February 21, 2012 “What scares me is that this could happen and this could happen so easily”
….air flowed into the next cage. killing all 40 exposed ferrets.
The above comments are from an ABC news video report on the H5N1 transmission experiments by Ron Fouchier in the Netherlands. His quote above highlights his concerns and the second comment highlights the level of lethality seen for the H5N1 that was used to infect one of the ferrets which maintained its high level of lethality after acquiring the full set of 5 changes in 2 genes. This level of lethality was in marked contrast to experiments by Yoshi Kawoaka which also achieved efficient transmission in ferrets but failed to kill at levels higher that H1N1pdm09, which was used as a genetic background for the H5 gene.
Thus, two very different approaches were used to achieve efficient transmission by H5N1 with natural acquisitions, raising serious concerns that such changes could lead to a catastrophic pandemic. However, recent debate has been more focused on H5N1 as a bioweapon, or a true case fatality rate that is orders of magnitude lower than the 60% CFR in confirmed cases.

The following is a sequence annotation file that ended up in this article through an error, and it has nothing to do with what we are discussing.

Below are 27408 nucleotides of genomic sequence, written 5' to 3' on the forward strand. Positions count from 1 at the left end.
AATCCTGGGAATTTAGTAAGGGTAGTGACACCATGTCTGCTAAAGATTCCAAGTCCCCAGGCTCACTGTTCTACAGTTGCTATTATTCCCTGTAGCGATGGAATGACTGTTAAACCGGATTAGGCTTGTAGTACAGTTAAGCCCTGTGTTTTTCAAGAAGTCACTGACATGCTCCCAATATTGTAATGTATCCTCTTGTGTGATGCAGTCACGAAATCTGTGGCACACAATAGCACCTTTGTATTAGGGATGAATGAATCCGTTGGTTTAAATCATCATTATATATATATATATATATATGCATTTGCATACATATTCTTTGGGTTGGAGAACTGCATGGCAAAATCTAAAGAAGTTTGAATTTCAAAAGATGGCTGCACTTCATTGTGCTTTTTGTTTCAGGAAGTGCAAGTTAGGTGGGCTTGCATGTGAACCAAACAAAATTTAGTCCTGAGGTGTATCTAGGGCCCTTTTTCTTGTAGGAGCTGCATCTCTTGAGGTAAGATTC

However, the above ferret studies indicate the H5N1 from Indonesia (Fouchier experiment) is far more lethal than the Vietnam H5N1 H5 reassortant (Kawaoka experiment), and those citing a lower CFR based on serological studies are the same scientists downplayed the ability of H1N1pdm09 with a truncated F2 gene or an acquired receptor binding domain (RBD) change, D225G.
The prediction that the F2 truncation would limit H1N1pdm09 spread was not supported by subsequent events. The virus quickly spread worldwide and then began to appear in additional species (most notably swine and birds), raising concerns for reassortants similar to the virus used in the Kawaoka experiments. Similarly, the claim that D225G would not transmit in humans was based in earlier experiments targeting two RBD changes (E190D and D225G). However, D225G was found in approximately 40% of 1918 sequences, supporting transmission, as well as seasonal H3 sequences from the mid-1990’s, which also was present on H3N2v sequences, including the West Virginia cluster, which included 23 contacts with ILI, again supporting D225G transmission. This transmission is also supported by the Kawaoka and Fouchier experiments, because virtually all H5N1 sequences have D225G.
Thus, the predictions by those citing a low case fatality rate for H5n1 are the same “experts” who discounted the effects of H1N1pdm09, and who cite weak serological data which may be detecting cross-reactive antibodies ro those induced by low path H5.
The death of all 40 ferrets by the Indonesia H5N1 highlights the need for an aggressive H5 vaccination campaign, instead of distractions by unlikely bioterrorism, or claims that H5N1 lethality is largely over-estimated.